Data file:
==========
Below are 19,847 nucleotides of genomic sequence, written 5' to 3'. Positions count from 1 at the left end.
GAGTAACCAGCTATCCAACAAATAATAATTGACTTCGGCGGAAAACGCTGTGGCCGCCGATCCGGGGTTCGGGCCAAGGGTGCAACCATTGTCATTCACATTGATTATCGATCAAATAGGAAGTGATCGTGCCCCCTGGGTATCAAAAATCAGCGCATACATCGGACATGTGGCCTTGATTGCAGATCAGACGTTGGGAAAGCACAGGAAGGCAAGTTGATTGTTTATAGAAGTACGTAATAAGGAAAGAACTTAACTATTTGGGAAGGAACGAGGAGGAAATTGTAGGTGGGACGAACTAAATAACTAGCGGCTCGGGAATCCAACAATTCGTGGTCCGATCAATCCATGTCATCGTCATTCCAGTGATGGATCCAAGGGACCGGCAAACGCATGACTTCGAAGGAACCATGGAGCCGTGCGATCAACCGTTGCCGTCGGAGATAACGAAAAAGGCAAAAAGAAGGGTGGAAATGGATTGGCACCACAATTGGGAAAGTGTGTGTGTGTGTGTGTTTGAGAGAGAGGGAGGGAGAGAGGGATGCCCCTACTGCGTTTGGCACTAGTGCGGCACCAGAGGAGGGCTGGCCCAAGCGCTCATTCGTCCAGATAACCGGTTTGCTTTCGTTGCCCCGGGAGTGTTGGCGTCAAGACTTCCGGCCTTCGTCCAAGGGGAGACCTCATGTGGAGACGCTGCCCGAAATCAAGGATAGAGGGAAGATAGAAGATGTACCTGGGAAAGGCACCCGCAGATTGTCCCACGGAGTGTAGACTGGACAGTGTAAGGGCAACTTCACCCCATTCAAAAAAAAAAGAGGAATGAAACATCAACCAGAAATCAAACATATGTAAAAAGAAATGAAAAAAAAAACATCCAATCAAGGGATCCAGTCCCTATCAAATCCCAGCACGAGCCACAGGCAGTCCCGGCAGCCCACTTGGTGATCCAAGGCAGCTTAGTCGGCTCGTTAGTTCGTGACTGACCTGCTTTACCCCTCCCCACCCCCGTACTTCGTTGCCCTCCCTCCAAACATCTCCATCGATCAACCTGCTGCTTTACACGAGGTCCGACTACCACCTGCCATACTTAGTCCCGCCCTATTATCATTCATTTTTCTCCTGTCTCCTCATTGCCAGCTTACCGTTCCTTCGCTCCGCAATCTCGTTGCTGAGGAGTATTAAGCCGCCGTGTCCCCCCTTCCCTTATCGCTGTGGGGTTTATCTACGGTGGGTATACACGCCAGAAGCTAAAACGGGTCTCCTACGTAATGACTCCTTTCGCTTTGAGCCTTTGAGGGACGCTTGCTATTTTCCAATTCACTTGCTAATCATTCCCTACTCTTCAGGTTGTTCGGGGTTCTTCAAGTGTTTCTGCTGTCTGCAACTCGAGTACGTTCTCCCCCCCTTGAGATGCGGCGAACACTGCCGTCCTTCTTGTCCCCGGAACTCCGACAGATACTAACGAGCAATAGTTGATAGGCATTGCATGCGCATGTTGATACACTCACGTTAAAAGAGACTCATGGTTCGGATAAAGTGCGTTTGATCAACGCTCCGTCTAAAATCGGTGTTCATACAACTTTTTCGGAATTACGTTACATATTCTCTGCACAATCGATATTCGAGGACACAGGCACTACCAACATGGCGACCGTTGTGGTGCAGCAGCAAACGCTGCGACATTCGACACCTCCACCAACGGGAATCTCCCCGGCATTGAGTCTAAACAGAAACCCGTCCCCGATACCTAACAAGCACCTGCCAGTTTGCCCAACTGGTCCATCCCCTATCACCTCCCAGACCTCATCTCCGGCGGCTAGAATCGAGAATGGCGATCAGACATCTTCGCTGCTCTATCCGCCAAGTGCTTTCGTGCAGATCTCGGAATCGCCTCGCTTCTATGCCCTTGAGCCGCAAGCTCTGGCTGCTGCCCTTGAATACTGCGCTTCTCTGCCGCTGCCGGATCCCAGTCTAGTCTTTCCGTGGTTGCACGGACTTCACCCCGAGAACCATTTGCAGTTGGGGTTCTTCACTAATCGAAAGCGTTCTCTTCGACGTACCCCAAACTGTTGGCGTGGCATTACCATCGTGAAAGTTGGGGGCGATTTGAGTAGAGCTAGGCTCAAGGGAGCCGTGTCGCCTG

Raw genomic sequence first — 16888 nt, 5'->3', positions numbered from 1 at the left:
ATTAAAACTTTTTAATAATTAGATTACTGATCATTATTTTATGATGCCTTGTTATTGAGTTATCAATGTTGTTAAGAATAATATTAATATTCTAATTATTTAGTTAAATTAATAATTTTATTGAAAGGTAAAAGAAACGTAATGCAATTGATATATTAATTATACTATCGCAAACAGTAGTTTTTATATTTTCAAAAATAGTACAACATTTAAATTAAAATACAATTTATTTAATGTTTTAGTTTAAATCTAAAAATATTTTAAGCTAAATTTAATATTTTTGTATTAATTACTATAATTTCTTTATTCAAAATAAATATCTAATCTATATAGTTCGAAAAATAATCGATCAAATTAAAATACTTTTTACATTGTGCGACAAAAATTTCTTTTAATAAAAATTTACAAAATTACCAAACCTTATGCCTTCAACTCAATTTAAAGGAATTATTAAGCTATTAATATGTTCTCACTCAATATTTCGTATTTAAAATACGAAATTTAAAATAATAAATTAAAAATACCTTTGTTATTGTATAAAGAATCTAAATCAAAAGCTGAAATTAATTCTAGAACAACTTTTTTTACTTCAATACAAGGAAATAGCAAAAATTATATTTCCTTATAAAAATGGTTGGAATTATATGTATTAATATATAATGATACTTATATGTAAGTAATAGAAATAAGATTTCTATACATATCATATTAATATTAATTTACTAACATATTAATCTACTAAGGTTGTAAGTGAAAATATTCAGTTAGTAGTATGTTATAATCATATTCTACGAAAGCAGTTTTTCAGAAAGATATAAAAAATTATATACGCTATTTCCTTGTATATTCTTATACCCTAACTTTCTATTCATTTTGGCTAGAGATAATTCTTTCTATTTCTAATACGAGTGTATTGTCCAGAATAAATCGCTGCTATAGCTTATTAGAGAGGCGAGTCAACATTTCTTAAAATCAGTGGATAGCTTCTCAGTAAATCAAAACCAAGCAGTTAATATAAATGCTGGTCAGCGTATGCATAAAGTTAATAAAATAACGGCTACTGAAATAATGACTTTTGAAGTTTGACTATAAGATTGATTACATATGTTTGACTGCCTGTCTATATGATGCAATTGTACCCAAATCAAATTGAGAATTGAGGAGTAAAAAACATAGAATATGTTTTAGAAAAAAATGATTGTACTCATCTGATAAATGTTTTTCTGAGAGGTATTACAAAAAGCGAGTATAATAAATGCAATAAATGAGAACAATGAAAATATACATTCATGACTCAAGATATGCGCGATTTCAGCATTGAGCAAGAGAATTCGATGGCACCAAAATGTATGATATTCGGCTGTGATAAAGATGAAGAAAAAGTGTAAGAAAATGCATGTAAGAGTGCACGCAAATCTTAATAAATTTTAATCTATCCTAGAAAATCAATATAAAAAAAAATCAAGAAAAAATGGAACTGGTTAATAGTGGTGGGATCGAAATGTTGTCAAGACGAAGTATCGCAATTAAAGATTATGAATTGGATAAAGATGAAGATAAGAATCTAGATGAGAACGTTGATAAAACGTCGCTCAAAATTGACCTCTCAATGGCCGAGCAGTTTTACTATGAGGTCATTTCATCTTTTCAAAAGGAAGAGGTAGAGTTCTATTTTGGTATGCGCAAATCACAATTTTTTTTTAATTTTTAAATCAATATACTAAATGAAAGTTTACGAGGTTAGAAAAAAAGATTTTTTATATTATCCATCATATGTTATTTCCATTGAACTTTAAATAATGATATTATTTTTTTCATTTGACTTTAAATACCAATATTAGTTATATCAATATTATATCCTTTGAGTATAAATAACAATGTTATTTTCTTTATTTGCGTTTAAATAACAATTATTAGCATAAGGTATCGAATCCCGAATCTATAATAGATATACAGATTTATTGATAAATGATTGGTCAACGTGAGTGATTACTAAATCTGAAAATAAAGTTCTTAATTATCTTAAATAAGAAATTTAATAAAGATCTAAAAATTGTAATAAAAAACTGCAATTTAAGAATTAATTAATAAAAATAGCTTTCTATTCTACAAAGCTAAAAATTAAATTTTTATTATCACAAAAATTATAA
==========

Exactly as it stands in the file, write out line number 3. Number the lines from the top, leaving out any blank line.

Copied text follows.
Raw genomic sequence first — 16888 nt, 5'->3', positions numbered from 1 at the left: